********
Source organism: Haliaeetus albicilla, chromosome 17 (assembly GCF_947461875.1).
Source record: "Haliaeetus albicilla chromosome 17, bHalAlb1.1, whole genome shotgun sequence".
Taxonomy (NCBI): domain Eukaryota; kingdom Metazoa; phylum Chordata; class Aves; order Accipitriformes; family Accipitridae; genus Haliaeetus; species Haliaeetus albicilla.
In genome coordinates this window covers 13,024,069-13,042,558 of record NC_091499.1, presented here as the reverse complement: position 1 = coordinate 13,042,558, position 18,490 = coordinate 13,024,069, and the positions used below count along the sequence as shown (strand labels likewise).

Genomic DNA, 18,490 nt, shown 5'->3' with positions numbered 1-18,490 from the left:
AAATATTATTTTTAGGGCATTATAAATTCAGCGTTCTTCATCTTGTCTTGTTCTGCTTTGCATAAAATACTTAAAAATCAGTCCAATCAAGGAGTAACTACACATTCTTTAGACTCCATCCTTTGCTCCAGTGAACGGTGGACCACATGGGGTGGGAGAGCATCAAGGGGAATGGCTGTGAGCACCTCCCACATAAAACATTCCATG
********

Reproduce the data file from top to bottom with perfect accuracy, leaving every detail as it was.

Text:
Source organism: Haliaeetus albicilla, chromosome 17 (assembly GCF_947461875.1).
Source record: "Haliaeetus albicilla chromosome 17, bHalAlb1.1, whole genome shotgun sequence".
Taxonomy (NCBI): domain Eukaryota; kingdom Metazoa; phylum Chordata; class Aves; order Accipitriformes; family Accipitridae; genus Haliaeetus; species Haliaeetus albicilla.
In genome coordinates this window covers 13,024,069-13,042,558 of record NC_091499.1, presented here as the reverse complement: position 1 = coordinate 13,042,558, position 18,490 = coordinate 13,024,069, and the positions used below count along the sequence as shown (strand labels likewise).

Genomic DNA, 18,490 nt, shown 5'->3' with positions numbered 1-18,490 from the left:
AAATATTATTTTTAGGGCATTATAAATTCAGCGTTCTTCATCTTGTCTTGTTCTGCTTTGCATAAAATACTTAAAAATCAGTCCAATCAAGGAGTAACTACACATTCTTTAGACTCCATCCTTTGCTCCAGTGAACGGTGGACCACATGGGGTGGGAGAGCATCAAGGGGAATGGCTGTGAGCACCTCCCACATAAAACATTCCATG